A self-proclaimed secular humanist in the US with an apparent love of organic food and barnyard animals, Tina recently had this to say on the Global Secular Humanist Movement, a highly popular Facebook forum for atheists, apropos a post about reports of Coptic Christians, including women and children, being brutalized by Islamist thugs in Egypt: “If they had been atheists I would care a bit. Otherwise, not. It’s just exchanging one murdering discriminating sect for another. Let them pick on each other.”
A fine humanism just shines through that sentiment, doesn’t it?
“I don’t feel sorry for them one bit,” Jeffery Y, another “progressive” atheist, chimed it. “[D]oes that make me a bad person? … nah.”
Presumably, Jeffery thinks his lack of concern for the fate of Egyptian Christians makes him a wonderful human being. After all, Christians were responsible for the Crusades, the Inquisition, and the burning of heretics, you know.
Turns out nonbelievers can be just as doctrinaire, just as parochial, just as intolerant as the religious fundamentalists they love to excoriate. They can be just as blinkered by received certainties, too.
Prod many self-styled “brights” a little, and out comes their dimmer side. Their views about their pet issues are invariably informed by the reflexive hand-me-down ideological pieties of their political tribe; ergo, their opinions tend to be just as predictable as the praise-the-Lord hosannas during an evening prayer by Pentecostals.
Capitalism? It’s pure evil, man. Communism? It could work fine if not for those evil capitalists. The US? A ghastly rogue state befouling a peaceful world. The Republicans? A bunch of primitive knuckle-draggers. 9/11? An inside job, sure as hell. Israel? A racist neo-colonialist apartheid regime. Noam Chomsky? The Second Coming that man!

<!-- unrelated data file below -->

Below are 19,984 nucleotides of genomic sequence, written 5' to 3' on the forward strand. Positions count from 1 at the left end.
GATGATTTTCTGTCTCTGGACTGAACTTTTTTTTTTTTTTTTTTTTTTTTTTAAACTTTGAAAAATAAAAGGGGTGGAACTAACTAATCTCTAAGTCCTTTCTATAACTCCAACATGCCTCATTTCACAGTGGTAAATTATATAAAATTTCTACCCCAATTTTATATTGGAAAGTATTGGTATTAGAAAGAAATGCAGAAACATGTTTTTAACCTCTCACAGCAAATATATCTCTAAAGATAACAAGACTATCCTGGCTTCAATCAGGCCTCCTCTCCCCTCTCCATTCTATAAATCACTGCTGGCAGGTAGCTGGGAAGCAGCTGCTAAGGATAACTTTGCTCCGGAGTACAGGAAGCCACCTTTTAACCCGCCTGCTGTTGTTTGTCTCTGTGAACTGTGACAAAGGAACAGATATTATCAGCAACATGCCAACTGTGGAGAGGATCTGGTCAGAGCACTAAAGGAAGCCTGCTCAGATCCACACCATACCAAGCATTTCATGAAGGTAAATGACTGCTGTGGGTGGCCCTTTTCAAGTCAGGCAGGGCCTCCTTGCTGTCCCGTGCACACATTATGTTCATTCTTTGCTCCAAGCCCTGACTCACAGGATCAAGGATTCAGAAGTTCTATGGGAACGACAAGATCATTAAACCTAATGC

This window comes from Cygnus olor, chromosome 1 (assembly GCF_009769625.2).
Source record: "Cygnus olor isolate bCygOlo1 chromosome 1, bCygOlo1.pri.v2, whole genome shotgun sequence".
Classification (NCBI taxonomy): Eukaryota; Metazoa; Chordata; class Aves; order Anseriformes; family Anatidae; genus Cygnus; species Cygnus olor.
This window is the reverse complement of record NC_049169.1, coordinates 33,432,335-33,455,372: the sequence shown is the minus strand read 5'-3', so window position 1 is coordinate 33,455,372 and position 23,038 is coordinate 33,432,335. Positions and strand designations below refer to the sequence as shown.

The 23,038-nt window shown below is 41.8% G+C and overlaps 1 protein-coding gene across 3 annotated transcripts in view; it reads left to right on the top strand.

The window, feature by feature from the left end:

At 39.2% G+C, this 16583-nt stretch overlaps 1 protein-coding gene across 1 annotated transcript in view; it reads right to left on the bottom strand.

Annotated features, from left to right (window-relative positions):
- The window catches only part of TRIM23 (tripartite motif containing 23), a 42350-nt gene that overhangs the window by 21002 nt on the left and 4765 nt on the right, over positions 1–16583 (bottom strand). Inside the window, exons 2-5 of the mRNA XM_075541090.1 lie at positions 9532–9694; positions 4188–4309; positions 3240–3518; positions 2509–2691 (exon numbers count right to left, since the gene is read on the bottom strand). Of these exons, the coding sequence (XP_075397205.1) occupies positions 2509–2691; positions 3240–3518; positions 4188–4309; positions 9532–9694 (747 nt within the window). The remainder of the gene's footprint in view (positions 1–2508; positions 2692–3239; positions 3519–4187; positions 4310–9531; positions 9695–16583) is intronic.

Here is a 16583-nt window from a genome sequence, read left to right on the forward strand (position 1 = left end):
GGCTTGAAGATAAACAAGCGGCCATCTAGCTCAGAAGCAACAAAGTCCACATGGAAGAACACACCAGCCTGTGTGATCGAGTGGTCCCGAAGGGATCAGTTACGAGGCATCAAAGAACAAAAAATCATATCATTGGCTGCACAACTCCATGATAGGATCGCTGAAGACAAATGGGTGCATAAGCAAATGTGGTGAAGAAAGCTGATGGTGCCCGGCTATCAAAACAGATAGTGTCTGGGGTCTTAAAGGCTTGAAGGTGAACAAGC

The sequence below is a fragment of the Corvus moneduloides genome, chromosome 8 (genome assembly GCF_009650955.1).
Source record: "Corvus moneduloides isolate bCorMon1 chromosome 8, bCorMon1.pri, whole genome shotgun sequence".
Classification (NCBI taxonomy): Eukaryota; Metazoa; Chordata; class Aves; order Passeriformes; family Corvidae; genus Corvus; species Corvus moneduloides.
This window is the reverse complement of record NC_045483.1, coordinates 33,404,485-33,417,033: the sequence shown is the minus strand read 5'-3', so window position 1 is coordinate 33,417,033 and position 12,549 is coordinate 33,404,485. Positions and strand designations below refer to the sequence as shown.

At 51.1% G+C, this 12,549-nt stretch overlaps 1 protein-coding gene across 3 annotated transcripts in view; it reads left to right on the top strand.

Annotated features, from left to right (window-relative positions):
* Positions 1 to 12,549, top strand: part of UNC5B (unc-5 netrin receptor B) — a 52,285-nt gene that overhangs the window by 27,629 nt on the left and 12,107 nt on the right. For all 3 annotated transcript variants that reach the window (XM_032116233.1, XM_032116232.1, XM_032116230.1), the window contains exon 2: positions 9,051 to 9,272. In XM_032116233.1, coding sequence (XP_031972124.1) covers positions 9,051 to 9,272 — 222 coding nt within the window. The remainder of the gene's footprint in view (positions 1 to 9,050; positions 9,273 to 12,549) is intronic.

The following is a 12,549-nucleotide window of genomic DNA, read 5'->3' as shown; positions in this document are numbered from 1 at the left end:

That’s if they’re “liberal.”
If they’re more of the conservative or libertarian bent, they’ll be just as prone to regurgitating prepackaged opinions without much thought but with equal zeal. Except they’ll do so on a different set of topics. Climate change? Utter rubbish. Barack Obama? A closet communist and a Manchurian candidate. Gun control? Hands off my M16!
Not unlike religious demagogues, far too many atheists and agnostics allow the clear-cut Manichean certainties of a blinkered dialectical worldview to shape their convictions about issues. By doing so, they remain blissfully unconcerned with trifles like counterevidence and are unperturbed by the slightest hint of doubt.
Now, what does that sound like? Yes, it sounds like religious belief. In the same way that religious dogma draws its doctrinal strength from mere repetition, political ideology and group think rely on fervently and frequently voiced opinions without much concern for facts.